"Suppose there were an experience machine that would give you any experience you desired. Super-duper neuropsychologists could stimulate your brain so that you would think and feel you were writing a great novel, or making a friend, or reading an interesting book. All the time you would be floating in a tank, with electrodes attached to your brain. Should you plug into this machine for life, preprogramming your life experiences? [...] Of course, while in the tank you won’t know that you’re there; you’ll think that it’s all actually happening [...] Would you plug in?"
Nozick’s thought experiment — or the movie, for that matter — points to an interesting hypothesis: Happiness is not a state of mind.
“What is happiness?” is one of those strange questions philosophers ask, and it’s hard to answer. Philosophy, as a discipline, doesn’t agree about it. Philosophers are a contentious, disagreeable lot by nature and training. But the question’s hard because of a problematic prejudice about what kind of thing happiness is.
Sosa concludes that hooking oneself to the machine would not make one happy and that he doesn't think it should be done. For my part, I don't think he makes a persuasive case, but read his argument at the link and see what you think.

In my opinion, refusing to be connected to the machine only makes sense given a theistic worldview which includes immortality. If there's no life after death then I can see no reason why one shouldn't allow oneself whatever pleasures, no matter how existentially empty, one can glean from the time we are here. In a world in which materialism and naturalism are true, connecting to the machine makes perfect sense. At least to me.

Re: The Culture of Death

A reader responds to our post on The Culture of Death with an account of her own experience:
Maybe someone should break both of Virginia Ironside's legs and then hold a pillow over her head and see how she likes it. I'm thinking she wouldn't be in favor. This is a situation that pregnant women today are frequently facing. If the child is found to have a disability, it is recommended that the mother terminate the pregnancy. It is such a ridiculous notion.
I was born with Spina Bifida, a birth defect of the spinal cord. My form of Spina Bifida was closed, so the doctors didn't discover it until I couldn't walk normally at age two. However, had my case been the norm, it would have been discovered during an ultrasound, and my mother would have been given the option to abort me. There would have been no explanation of how it is possible for someone to live a long productive life with Spina Bifida.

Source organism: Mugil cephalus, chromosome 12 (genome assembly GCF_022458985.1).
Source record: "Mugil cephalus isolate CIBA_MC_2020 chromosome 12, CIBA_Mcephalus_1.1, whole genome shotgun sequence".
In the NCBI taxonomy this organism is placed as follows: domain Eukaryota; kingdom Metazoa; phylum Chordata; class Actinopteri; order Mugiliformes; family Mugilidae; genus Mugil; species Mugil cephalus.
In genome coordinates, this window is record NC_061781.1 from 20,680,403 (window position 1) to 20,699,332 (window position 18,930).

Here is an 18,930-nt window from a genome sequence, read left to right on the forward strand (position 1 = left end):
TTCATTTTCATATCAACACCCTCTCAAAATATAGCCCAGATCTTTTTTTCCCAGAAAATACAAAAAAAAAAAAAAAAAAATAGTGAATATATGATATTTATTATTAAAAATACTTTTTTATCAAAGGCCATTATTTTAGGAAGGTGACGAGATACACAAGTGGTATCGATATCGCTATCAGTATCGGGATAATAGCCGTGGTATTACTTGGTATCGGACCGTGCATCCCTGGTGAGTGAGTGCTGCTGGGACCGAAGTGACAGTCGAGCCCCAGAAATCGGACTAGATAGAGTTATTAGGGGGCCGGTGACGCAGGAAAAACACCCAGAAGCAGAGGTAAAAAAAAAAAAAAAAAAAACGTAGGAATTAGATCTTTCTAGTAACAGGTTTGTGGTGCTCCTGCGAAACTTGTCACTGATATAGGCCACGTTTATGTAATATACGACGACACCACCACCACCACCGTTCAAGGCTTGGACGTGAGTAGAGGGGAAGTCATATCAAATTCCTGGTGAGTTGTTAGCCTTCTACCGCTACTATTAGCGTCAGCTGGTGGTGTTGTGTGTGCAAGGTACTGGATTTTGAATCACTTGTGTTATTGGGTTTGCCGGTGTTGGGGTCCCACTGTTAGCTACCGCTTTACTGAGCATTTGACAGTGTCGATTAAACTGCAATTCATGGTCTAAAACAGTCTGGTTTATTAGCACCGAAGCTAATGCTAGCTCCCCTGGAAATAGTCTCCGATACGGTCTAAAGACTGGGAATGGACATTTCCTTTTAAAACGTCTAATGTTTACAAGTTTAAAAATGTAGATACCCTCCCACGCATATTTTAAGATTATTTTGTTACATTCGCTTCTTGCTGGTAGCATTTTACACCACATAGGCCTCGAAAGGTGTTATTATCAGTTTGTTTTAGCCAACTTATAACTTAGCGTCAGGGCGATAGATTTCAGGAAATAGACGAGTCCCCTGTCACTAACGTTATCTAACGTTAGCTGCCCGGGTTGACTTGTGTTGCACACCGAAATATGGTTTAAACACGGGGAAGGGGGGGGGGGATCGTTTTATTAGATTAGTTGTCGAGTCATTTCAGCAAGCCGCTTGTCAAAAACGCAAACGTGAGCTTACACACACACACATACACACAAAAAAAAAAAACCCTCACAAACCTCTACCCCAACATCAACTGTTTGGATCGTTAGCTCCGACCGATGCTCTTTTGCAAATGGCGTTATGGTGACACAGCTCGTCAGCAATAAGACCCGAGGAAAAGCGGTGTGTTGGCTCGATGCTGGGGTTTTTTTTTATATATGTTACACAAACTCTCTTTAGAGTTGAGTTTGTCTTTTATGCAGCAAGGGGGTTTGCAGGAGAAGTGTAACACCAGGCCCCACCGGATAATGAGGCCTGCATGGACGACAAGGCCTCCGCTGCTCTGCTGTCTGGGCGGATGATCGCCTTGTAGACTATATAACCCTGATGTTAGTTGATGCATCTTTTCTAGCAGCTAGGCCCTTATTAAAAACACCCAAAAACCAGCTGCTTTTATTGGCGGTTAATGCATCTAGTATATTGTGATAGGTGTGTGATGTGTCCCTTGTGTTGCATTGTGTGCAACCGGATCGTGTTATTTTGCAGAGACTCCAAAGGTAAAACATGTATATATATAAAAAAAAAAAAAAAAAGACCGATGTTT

I think of the story of Gretchen Voss' abortion. This woman chose to abort her child because she thought the child would suffer. Suffering is a fact of life. I've met so many people with the exact same diagnosis that are not only living happy lives, they're walking. By aborting her child, Voss denied him the right to live. Sure, the child may have suffered, but he may not have, too. Even in that suffering, most children with Spina Bifida are the happiest children you'll ever meet. They love living life because they see it in such a different way than everyone else, especially when it comes to walking.
I "suffer" with extreme back and leg pain on a daily basis (even just sitting in class in difficult). I struggle some days to get out of bed, to stand up, to walk, but I am more grateful for it than almost anything else. It reminds me that I'm living. I've never once stopped and asked "why me?" This so-called "suffering" doesn't make me regret life; it makes me a stronger person who thrives in life.
If we continue to do this, to kill babies that we believe will be born into "suffering," will we not just be continuing Hitler's work? Hitler wanted the ideal race, the survival of the fittest. If it was wrong for Hitler, it is just as wrong for us. These babies deserve a chance at life. To take that away is not merciful, it is inhumane.
Here's a question about what Virginia Ironside said on the video at the link: If it would have been legal for a mother to have had the baby ripped apart moments before it was born, as it is according to our current laws, why is it wrong for a mother to kill it by asphyxiation moments after it's born? And if it shouldn't be illegal to kill it moments after birth why not, if the child's suffering is the reason for ending its life, when it's three years old? Or twelve? Do you see the slippery slope we've put ourselves on? Ms Ironside is coldly but rationally working out the logic of legalizing abortion on demand.

Friday, October 8, 2010

Making Friends in the Middle East

A very bright and well-informed student writes to suggest that America's foreign policy vis a vis the Muslim world is wrong-headed, and he offers an alternative:
There is a way for the middle east to become prosperous and friendly to the U.S. These steps include not bombing civilians (which have become too frequent due to drone strikes), becoming a neutral party (which it is obviously not) in the Palestinian-Israeli conflict, and not supporting military dictators in the region (like the U.S. did with Saddam Hussein and Musharraf). If we didn't look out for our own interests overseas and rather focused on building a truly free and independent middle east we could see large improvements in the region.